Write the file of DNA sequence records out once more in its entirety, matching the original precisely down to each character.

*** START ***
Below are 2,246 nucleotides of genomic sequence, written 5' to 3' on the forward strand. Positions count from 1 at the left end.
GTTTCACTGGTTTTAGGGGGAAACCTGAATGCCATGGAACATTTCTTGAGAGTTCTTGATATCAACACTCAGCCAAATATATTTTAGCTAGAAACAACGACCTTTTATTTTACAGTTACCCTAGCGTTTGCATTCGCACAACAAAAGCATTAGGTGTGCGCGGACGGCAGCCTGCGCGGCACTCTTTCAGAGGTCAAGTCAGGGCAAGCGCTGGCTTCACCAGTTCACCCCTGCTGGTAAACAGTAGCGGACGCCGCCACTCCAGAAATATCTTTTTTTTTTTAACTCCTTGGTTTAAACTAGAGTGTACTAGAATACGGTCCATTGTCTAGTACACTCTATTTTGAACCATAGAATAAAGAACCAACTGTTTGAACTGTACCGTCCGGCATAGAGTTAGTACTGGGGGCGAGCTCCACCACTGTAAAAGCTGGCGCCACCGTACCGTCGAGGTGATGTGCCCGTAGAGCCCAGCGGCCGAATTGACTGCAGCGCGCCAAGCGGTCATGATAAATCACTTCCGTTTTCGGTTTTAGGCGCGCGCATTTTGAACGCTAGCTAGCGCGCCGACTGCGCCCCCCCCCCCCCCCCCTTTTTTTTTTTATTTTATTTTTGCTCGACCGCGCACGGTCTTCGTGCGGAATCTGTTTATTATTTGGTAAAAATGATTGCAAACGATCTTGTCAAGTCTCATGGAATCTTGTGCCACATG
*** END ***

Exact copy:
Below are 2,246 nucleotides of genomic sequence, written 5' to 3' on the forward strand. Positions count from 1 at the left end.
GTTTCACTGGTTTTAGGGGGAAACCTGAATGCCATGGAACATTTCTTGAGAGTTCTTGATATCAACACTCAGCCAAATATATTTTAGCTAGAAACAACGACCTTTTATTTTACAGTTACCCTAGCGTTTGCATTCGCACAACAAAAGCATTAGGTGTGCGCGGACGGCAGCCTGCGCGGCACTCTTTCAGAGGTCAAGTCAGGGCAAGCGCTGGCTTCACCAGTTCACCCCTGCTGGTAAACAGTAGCGGACGCCGCCACTCCAGAAATATCTTTTTTTTTTTAACTCCTTGGTTTAAACTAGAGTGTACTAGAATACGGTCCATTGTCTAGTACACTCTATTTTGAACCATAGAATAAAGAACCAACTGTTTGAACTGTACCGTCCGGCATAGAGTTAGTACTGGGGGCGAGCTCCACCACTGTAAAAGCTGGCGCCACCGTACCGTCGAGGTGATGTGCCCGTAGAGCCCAGCGGCCGAATTGACTGCAGCGCGCCAAGCGGTCATGATAAATCACTTCCGTTTTCGGTTTTAGGCGCGCGCATTTTGAACGCTAGCTAGCGCGCCGACTGCGCCCCCCCCCCCCCCCCCTTTTTTTTTTTATTTTATTTTTGCTCGACCGCGCACGGTCTTCGTGCGGAATCTGTTTATTATTTGGTAAAAATGATTGCAAACGATCTTGTCAAGTCTCATGGAATCTTGTGCCACATG